Standing with Al Madrigal of the Daily Show with Jon Stewart at the final Virginia gubernatorial debate at Virginia Tech. We slow danced high-school style on camera for his segment on The Daily Show covering the election. One step closer to my dream of being a correspondent on The Daily Show.


Confessions of my teenage smoke screen…

I have something that I really need to get off my chest. I hate writing. I hate it because I’m scared of it.

I’m self-conscious of my narrative voice when it comes out too obnoxiously or not at all and my writing starts to sound like it belongs in a professional email. I’m scared that people are judging me, especially when I share my blog posts and news articles over social media. I’m scared that I don’t write often enough and that I’ll lose my talent, whatever talent I have. I’m worried that I don’t see or feel my so-called talent at all, that I only consider myself talented in writing because of what others have told me. I’m worried they’re just being nice by saying that I’m a good writer. I’m scared because I don’t believe them. I’m scared of my high expectations of myself. I’m scared of failure.

I love my blog and I love writing for the Collegiate Times. I love putting thoughts into words with a passion, so much so that it actually becomes a huge source of anxiety for me. I want my “baby,” my creation, to be absolutely perfect. I want my whole heart and soul to shine through my words and fill those reading it with warmth and strength. I want to affect change. I want to inspire people. I have unreasonably high expectations of my writing, as well as every other aspect of my life. I expect every news article and every blog post I write to be profound and moving. I feel like unless my writing is philosophical or ontological, it’s really not worth anyone’s time. If the words don’t transcend the simple, superficial ideas most writers find in writing prompts, if the words don’t have some sort of deeper, affecting meaning, why write it at all? Any writer could tell a story of the date of his/her dreams. I’m not special. But I cling to the simplicity of my experiences, no matter how trivial, because they’re easy- unsatisfying, but easy. I’m too scared to aim higher, to explore more meaningful, more fulfilling topics. I’m scared of a grand failure. I’m scared that my experiences don’t warrant wisdom or the discussion of complex ideas; I’m nineteen. Simple ideas are safer. But then who cares about my first day of school and what it meant for me?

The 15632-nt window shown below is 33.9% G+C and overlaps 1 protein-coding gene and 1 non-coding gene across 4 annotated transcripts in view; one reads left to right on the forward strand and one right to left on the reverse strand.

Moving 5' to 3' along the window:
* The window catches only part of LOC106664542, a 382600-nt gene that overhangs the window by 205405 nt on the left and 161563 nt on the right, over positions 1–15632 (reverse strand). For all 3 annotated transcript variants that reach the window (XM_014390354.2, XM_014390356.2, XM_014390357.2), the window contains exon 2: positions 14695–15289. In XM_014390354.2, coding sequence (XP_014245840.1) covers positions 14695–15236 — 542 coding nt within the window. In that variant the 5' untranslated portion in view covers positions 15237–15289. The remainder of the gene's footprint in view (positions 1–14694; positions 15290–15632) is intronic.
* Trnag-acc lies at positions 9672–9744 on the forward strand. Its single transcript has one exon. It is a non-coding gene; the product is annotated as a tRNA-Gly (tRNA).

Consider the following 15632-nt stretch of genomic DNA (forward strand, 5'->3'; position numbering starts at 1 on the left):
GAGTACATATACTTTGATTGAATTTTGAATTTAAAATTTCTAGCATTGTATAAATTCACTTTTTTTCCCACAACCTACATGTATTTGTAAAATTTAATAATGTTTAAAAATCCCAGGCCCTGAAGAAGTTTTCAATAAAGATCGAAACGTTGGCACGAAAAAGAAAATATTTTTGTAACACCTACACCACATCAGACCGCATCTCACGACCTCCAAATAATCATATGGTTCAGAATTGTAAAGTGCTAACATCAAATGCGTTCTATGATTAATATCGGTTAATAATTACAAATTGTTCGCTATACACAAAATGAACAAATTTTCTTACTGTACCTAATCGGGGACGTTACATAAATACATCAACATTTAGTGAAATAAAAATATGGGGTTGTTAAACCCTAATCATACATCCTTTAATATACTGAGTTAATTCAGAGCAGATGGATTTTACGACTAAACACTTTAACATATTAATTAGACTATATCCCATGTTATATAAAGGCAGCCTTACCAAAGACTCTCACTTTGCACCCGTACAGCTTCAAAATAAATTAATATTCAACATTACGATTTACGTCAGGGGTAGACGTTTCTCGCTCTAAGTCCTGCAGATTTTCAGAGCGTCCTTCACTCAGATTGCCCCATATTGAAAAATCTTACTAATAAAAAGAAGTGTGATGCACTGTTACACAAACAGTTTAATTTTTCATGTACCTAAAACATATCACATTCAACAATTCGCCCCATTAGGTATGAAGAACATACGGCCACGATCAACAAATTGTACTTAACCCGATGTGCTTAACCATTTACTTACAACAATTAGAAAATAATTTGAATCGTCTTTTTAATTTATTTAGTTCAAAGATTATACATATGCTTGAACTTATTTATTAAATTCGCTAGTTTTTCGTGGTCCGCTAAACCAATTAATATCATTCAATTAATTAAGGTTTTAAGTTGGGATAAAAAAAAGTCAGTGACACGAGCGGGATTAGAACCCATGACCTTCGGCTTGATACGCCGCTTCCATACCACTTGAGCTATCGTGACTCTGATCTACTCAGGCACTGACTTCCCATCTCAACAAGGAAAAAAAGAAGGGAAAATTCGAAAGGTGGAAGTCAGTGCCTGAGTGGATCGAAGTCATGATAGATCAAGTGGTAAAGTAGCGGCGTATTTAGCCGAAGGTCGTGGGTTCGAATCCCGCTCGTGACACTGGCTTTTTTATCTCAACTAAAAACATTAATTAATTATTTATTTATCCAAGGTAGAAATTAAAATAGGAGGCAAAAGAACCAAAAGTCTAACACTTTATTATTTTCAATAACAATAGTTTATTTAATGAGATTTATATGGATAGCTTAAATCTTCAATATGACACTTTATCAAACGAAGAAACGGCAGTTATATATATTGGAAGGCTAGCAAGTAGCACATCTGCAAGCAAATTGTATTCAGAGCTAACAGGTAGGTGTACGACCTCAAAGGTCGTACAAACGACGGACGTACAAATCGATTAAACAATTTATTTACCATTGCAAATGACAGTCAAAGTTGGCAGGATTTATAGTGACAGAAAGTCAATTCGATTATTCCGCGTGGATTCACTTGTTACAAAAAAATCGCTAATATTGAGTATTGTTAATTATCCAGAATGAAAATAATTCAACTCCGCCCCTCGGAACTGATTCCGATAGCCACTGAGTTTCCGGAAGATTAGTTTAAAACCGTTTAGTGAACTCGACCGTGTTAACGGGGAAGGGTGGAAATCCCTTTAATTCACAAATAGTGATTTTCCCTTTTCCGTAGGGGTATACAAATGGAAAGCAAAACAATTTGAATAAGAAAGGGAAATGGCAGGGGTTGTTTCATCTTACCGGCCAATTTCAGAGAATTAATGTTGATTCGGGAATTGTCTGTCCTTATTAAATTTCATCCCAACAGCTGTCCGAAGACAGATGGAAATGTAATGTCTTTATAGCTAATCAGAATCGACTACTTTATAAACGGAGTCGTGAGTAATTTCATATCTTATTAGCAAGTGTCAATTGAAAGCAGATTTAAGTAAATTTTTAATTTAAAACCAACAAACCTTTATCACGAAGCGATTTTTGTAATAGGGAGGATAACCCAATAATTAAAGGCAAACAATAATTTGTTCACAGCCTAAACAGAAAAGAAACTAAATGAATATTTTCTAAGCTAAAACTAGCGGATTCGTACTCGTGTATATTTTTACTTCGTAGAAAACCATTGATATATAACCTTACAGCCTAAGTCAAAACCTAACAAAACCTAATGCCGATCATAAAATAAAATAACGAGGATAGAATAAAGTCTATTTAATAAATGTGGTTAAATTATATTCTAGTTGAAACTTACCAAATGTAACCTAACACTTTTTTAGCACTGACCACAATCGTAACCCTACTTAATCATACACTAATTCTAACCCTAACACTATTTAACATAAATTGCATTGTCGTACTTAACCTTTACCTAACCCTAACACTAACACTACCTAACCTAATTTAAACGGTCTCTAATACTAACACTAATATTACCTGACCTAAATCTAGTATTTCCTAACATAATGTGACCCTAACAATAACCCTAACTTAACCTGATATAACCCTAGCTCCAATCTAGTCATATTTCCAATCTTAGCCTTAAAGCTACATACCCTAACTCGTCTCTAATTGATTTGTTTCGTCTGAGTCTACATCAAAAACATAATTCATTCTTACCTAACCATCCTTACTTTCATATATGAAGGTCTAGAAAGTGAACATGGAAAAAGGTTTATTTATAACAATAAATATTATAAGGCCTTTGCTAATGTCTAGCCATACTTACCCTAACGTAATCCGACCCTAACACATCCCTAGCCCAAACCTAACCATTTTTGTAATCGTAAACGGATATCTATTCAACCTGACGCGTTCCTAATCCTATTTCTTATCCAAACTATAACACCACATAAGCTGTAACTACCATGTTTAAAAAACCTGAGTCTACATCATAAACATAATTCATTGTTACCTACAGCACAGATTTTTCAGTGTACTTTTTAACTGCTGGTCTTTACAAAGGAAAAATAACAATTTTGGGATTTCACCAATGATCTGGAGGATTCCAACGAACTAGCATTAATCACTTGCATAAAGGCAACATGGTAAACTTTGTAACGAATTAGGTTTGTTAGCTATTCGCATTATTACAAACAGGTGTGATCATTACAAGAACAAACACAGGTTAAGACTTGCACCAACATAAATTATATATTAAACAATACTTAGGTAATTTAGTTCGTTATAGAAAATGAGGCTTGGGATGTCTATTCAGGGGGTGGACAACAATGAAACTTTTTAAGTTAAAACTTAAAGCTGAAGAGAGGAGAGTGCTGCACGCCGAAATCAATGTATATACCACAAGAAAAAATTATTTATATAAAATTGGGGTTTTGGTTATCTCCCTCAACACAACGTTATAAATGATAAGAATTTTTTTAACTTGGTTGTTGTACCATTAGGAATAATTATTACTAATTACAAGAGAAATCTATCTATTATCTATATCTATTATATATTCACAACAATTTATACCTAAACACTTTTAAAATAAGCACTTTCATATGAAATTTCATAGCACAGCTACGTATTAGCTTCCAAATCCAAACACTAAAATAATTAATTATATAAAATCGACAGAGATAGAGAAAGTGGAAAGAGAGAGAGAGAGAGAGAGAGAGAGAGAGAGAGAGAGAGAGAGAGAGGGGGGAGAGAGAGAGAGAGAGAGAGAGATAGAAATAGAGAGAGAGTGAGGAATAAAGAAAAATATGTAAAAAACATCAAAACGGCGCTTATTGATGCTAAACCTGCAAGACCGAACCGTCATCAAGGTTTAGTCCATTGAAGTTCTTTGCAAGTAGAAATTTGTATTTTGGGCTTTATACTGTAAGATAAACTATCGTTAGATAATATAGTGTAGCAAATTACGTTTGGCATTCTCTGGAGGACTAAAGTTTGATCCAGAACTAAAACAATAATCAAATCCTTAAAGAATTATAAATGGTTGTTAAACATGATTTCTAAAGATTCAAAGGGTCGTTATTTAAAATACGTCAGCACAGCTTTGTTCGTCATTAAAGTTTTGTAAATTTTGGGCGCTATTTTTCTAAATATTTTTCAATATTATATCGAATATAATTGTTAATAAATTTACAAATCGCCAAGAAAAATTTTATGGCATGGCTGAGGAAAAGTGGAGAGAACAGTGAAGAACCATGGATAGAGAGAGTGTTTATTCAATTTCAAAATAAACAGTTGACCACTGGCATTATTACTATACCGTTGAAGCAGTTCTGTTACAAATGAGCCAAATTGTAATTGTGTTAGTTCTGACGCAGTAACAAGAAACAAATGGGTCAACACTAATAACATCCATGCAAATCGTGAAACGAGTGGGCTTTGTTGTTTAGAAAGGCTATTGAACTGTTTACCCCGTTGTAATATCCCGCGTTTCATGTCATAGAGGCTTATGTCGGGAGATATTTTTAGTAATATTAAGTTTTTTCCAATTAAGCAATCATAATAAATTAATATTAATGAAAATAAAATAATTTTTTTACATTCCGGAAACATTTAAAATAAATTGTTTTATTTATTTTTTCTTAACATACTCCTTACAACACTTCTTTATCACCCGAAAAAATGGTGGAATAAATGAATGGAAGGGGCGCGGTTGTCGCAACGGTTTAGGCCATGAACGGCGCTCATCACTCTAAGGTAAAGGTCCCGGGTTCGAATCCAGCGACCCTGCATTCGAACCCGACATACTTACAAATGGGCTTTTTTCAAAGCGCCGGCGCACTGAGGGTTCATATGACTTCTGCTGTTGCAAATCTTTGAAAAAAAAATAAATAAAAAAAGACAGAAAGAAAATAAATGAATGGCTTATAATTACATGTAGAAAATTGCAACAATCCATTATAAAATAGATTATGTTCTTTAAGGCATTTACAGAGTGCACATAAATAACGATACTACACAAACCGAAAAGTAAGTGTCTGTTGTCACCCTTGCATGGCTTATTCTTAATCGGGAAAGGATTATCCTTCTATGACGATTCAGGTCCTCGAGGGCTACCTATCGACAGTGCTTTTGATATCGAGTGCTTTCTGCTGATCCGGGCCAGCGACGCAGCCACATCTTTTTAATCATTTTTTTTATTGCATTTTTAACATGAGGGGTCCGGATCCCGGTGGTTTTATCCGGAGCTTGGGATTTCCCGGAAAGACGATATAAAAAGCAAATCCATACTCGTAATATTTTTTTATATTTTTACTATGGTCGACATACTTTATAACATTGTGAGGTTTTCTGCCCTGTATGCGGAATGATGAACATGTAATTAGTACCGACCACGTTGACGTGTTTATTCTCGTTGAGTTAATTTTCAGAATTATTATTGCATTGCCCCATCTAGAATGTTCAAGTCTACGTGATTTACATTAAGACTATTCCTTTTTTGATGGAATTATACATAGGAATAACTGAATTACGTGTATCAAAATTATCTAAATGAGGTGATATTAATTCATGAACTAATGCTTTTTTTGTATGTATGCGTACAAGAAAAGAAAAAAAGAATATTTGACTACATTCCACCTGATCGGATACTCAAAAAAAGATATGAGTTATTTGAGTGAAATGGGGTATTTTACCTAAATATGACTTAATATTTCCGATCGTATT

And who am I writing for?

I feel that I’m too reliant on the recognition of others. I thrive on the numbers; page views and comments.

Are the readers who I’m writing for?

Shouldn’t I be writing for me?

Or should I be writing for the idea, because I feel passionate about something?

I have so many thoughts buzzing around inside my head that when it actually comes time to write, I become overwhelmed. I can’t write. I won’t write. I don’t write.